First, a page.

Written and Directed by Leigh Whannell.
Starring Logan Marshall-Green, Simon Maiden, Richard Cawthorne, Betty Gabriel, Michael M. Foster, Harrison Gilbertson, and Benedict Hardie.
Set in the near-future, technology controls nearly all aspects of life. But when Grey, a self-identified technophobe, has his world turned upside down, his only hope for revenge is an experimental computer chip implant called Stem.
After his wife is murdered and he has his neck broken by a group of ex-marines, Upgrade’s protagonist Grey (Logan Marshall-Green) gets a top-secret and illegal implant in his spine to help him walk again. However, it turns out that this implant can do far more than just make him walk; it makes him into a superhuman with lightening quick reflexes and an unbelievable intellect. With his newfound powers, Grey set out to find his wife’s killers and wreak his vengeance.
If that sounds a bit like Robocop, that’s because it is a bit like Robocop. However, Upgrade is more than just a rehash of the 80s sci-fi classic. A lot more.
The similarities with Robocop pretty much end after the initial premise. Grey isn’t a cop, he’s a mechanic, and his vengeance must be carried out in secret. Rather than working with the police, Grey must work underneath their radar. No one can even know he has the implant and is no longer disabled. This sets up a wonderful second plotline, which sees him dodge accusations of murder while simultaneously bringing about the justice that the law cannot. It’s a double cat and mouse game: Grey looks for his killers, as do the police, but they also are looking for him, though they don’t realise it. After all, how could a quadriplegic do anything to harm anybody, never mind a bunch of ex-soldiers?
The film’s aesthetic also has very little to do with Robocop, and instead much more closely mirrors Blade Runner. There’s a disco vibe to the colour palate, and despite being set in a far more hopeful future than Blade Runner’s, the majority of the film takes place in seedy back alleys filled with bright yellow and purple lights, and containing people alienated by the world they live in. Fortunately, like with the similarities to Robocop, this Blade Runner aesthetic is not overdone, and the film never feels like a rip off. Rather, it pays homage to the classic while simultaneously being something original.
It is this homage style of filmmaking that really defines Upgrade. Aside from the two films already mentioned, Upgrade also riffs on plenty of other films, weaving tiny parts of them into its fabric. There’s a good deal of Cronenberg-esque practical effects – some of which are so brilliant that they made the audience applaud – and even an Ex Machina style pondering about machine consciousness. If you were to give Upgrade enough thought, you might even say that it acts as a metaphor for psychosis, and where to lay blame when someone acts outside of their own control.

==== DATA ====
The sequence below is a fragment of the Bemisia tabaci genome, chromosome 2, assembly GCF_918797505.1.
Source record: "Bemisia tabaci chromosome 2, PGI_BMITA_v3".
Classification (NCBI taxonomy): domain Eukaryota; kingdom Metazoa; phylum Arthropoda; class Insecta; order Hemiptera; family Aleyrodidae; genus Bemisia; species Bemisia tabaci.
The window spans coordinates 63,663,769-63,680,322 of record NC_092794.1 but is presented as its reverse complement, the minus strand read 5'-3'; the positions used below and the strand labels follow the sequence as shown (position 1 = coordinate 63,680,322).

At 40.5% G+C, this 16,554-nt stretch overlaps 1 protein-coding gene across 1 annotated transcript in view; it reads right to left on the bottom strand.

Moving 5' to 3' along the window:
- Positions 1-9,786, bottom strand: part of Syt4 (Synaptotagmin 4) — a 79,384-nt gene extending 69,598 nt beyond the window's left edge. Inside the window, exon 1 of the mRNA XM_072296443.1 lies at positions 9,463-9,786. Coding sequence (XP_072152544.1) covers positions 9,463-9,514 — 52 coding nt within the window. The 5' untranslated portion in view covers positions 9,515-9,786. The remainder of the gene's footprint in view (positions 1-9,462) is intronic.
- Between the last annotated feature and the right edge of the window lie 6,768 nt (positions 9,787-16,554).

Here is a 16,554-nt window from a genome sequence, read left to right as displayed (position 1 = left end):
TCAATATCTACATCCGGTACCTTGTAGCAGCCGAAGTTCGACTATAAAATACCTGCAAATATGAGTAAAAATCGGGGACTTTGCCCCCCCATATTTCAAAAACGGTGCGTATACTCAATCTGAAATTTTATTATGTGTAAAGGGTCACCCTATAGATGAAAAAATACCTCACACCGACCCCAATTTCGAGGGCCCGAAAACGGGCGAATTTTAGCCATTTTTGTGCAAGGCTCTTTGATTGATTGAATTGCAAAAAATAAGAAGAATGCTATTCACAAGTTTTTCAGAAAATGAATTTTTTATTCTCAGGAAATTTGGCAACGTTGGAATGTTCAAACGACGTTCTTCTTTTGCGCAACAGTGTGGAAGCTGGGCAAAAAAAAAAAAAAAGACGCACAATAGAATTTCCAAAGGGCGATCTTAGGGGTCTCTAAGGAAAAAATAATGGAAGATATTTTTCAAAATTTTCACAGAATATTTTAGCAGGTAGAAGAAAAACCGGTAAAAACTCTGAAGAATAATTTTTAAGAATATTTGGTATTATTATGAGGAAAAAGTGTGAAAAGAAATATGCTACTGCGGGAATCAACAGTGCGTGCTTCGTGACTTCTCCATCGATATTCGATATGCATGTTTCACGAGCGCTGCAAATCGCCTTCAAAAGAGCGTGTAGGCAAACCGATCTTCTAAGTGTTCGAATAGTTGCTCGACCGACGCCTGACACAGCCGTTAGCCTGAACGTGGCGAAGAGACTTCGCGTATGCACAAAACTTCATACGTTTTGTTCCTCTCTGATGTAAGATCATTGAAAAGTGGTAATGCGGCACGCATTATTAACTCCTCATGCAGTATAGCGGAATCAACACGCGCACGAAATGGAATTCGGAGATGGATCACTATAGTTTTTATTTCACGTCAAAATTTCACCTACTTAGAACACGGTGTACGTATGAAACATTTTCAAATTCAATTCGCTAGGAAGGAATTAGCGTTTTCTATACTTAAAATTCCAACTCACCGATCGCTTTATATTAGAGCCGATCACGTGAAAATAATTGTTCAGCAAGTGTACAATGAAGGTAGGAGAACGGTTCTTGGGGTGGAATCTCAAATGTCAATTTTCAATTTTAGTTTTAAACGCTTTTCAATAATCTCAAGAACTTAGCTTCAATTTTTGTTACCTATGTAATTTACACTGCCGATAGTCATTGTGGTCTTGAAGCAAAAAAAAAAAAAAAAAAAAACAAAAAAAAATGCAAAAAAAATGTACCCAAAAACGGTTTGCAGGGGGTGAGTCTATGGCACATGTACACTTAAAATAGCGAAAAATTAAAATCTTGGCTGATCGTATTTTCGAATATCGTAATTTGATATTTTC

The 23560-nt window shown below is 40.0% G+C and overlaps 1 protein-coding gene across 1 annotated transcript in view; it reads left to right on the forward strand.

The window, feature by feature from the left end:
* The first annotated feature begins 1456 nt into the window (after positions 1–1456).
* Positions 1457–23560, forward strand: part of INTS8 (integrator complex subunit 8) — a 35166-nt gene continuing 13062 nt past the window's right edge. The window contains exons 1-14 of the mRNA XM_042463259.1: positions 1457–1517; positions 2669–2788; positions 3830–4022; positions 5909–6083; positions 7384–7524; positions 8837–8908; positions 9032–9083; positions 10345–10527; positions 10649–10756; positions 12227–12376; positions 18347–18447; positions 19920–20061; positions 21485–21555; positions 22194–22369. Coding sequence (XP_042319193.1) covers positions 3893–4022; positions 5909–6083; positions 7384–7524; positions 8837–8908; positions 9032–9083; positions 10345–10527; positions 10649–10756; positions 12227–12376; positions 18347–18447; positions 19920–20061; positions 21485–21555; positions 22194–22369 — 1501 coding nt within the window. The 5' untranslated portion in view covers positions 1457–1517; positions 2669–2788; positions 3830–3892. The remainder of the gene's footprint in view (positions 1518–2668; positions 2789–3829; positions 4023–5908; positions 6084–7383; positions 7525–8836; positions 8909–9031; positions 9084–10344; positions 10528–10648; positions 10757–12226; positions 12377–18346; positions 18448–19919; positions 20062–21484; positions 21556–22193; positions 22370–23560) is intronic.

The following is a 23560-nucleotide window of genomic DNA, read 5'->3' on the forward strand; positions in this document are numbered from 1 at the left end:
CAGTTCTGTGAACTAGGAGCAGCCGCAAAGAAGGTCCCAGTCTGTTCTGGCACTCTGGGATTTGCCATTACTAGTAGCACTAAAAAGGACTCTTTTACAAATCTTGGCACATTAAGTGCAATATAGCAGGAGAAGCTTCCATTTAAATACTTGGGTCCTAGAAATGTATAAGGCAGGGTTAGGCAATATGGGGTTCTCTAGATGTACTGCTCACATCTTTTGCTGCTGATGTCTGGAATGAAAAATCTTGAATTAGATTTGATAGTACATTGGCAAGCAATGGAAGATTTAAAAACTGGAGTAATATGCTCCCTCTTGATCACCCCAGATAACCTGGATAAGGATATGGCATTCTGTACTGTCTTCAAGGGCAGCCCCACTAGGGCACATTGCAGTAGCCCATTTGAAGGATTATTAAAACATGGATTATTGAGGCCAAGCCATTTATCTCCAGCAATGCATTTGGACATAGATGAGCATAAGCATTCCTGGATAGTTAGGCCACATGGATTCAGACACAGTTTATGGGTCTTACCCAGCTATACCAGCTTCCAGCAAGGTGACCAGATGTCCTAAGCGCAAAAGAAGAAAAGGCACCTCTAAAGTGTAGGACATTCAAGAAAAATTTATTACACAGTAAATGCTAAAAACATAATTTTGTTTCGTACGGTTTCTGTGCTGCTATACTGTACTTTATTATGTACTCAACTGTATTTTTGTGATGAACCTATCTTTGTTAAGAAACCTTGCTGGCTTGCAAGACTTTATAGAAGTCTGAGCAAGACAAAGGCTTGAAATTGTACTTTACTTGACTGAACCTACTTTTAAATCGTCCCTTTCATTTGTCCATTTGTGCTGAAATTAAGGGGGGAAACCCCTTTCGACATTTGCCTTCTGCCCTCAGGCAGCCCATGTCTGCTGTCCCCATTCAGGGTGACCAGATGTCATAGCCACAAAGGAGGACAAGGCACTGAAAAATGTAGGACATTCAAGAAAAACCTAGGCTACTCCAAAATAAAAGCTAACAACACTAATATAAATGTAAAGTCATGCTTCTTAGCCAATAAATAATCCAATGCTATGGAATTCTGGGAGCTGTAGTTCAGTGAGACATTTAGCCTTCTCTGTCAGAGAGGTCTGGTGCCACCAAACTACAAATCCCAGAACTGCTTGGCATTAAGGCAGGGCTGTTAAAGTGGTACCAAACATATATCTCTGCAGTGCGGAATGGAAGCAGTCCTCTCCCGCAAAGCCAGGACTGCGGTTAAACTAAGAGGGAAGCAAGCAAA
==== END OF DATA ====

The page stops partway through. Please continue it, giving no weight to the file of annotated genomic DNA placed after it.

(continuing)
To top all of this off, Upgrade also has some truly hilarious moments. As the Stem implant becomes more accustomed to being embedded in a body, it begins talking to Grey, and Grey talks back to it. The interactions between the very human Grey and the hyper-logical Stem are bizarre, and often provide the film’s funniest moments. They are also amongst the most original scenes in the movie, and help cement it as its own movie, rather than just a neat tapestry of sci-fi classics.
What makes this whole endeavour even more impressive is the fact that it was done on a budget of five-million-dollars. Though it doesn’t look quite as nice as Blade Runner, it looks damn nice. The fight scenes are brilliantly choreographed, and the whole cast put on great performances. Dollar-for-dollar, this might be one of the best looking and sounding films ever.
I’ll just come out and say it: Upgrade is essentially a perfect sci-fi movie. It pays tribute to previous sci-fi greats while never ripping them off, has plenty of original content, and looks absolutely incredible. Add into that a great sense of humour and some wonderfully executed action and gore, and you’ve got yourself a recipe for one killer movie.
Flickering Myth Rating – Film: ★ ★ ★ ★ ★ / Movie: ★ ★ ★ ★ ★
James Turner is a writer and musician based in Sheffield. You can follow him on Twitter @JTAuthor